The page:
Rule #38 – Seek balance
Ok, World. How does everything get done?
I am facing a major dilemma right around now. I am a writer and know I have to work at my manuscripts and research. I am also a gardener and Ma Nature has been gracious to give us an early spring/summer to get clean up done. I am an active community member and we have some spring events that need planning and my participation. Last time I checked there are only 24 hours in a day. And in that time frame, I do need to sleep when I can, in spite of the fact that I have a dog at the other end of the life spectrum and he needs to go out in the middle of the night.
When I worked as a public school teacher, the same thing happened. I’d always have piles of papers to grade. Well, my school system saw to it that I saw 360 kids every 3 days in a course that is an active, practical, and hands on course to teach. With 360 projects, usually coming in around the same time – and most of them at the last minute of the grading period (accepted only because I was ordered to by Central Command), there were certain things that ended up sliding. Housework for one – I refused to get a maid to clean my house. There are a number of reasons for that. One, I’m healthy and really can do it myself. Two, my husband’s former employment makes having illegal entrants into our country working for you a major issue (housecleaning seem to be the industry that draws such workers in our state). Three, my husband retired, is healthy enough for housework, and finally found some items he was willing to do, despite the fact he was taught that women actually enjoy cleaning, cooking and shopping. (Bite my tongue on the last one) So, there’s no real reason for a maid service. I did learn two things, however: I am stubborn, and my husband and I have diametrically opposing views of dirt. I was also chronically sleep deprived. (Ok, three things)
Since I stopped teaching, not much has changed, including the views on dirt and how to remove it. I’m not a real control freak – meaning I don’t have to be in charge all the time. I’ve worked with enough middle school kids to be grateful for a small crumb of true effort toward a task. But I know, if you want to keep allergens and tiny livestock at bay, you have to clean more and below the seen-surface. We are still working on this one. (Retirement makes life interesting, doesn’t it?)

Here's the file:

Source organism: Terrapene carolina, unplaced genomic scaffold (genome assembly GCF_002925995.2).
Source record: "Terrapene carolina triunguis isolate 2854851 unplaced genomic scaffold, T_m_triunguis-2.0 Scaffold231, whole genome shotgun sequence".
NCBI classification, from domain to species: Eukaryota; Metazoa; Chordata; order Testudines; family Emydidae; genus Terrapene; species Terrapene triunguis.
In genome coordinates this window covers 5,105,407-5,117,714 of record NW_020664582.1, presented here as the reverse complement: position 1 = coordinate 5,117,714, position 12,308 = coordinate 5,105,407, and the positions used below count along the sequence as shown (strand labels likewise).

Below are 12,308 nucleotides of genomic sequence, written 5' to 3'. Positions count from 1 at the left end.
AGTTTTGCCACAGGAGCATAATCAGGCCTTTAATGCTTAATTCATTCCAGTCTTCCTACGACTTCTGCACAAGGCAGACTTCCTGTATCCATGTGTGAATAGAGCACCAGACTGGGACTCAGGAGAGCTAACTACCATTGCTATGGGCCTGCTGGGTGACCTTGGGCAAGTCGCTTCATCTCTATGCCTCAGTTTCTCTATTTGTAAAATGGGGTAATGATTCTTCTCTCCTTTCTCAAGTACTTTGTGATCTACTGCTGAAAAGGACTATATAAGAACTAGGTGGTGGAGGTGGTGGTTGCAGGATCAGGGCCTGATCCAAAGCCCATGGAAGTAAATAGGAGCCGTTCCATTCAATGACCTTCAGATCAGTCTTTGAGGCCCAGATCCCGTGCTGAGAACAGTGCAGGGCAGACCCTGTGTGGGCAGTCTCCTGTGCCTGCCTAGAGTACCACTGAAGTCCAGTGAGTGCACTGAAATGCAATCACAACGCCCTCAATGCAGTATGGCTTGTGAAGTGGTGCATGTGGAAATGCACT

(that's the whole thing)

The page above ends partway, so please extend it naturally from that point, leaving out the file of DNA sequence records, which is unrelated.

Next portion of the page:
Enter the scene now, my passions. I really enjoy the writing process. I’ve got several manuscripts in various stages of completion. One of them, “Esther Bunny”, requires me to get into a rabbit’s head. I haven’t had time to allow myself to do that lately. The same with another planned blog “Dear Boss”. There I have to work from the view of a much beloved office coffee mug. This takes psyche time, which I don’t seem to be able to snatch right now. I also need to pitch my “Hi, Doggie” picture book to publishers. I find myself writing in snatched moments, and wondering if I’m doing the work the justice it deserves. Most days it doesn’t feel like it.
My other passion is gardening. I love the physical activity of working in the yard. I love the feel of the dirt on my hands. I love the muscle ache of a job well done. It’s an activity that helped me keep my sanity as a teacher, and now keeps me in touch with reality. There is a time to every purpose in the season, and my gardens do force me to follow the seasonal time tables. There are some things I can let go of, like some pruning and trimming. But others…not so much. Ma Nature is a demanding boss and she’s the type of boss who requires you to read her mind and guess what the weather will be. Not much different from my life as a teacher, come to think. (You’d think I’d be used to this by now)
Plus, there’s my precious pooch. He’s now 18 years old and in the running for longest living patient at our vet’s. He is truly a geriatric hound needing round the clock supervision. My husband and I are able to sneak out now and then. But we don’t stay out long, in case his “tank” overflows before we can get him outside. He gets care and comfort right now, like hospice. And he seems to be thriving on all the attention.
Add to the mix my church activities, my garden club activities, getting ready for our annual plant sale, trying to get 3 workouts a week in at the gym (something that suffered when I was teaching), keeping in touch with friends…
Oh, and then there’s sleep.
I remember an exercise I had my 8th grade kids do as a job training lesson. They had to take a graph, figure out what they had to do in a week, assign a time budget to it, and graph the results. This included how many hours a week at work, and the commute time too. Most kids forgot to graph in sleep time. Many American workers do the same.
I am still my students – overscheduled and sleep deprived!
I guess the way to find some balance – or homeostasis (the kids loved that word when I used it in the classroom) – is to reorganize my priorities. Here comes those lists again – the gotta dos, shoulda dones, and would dos if there is times. Wait, organizing the life takes time. And it relies on no sudden interruptions or changes in the cosmic convergence of the planets. Around here? At this time of year? And not to lose the lists?
Guess I’ll still have to be the Rubber Band Woman – flexible to what ever happens.
Is balance such an unattainable goal? Probably not, but its achievement is fleeting. There’s always going to be someone who wants something yesterday, and I, the flexible caretaker, will stretch to oblige.
And trying not to get sick while holding on tight and riding the swift pendulum of life…
Can I get an “Oy, Vey”?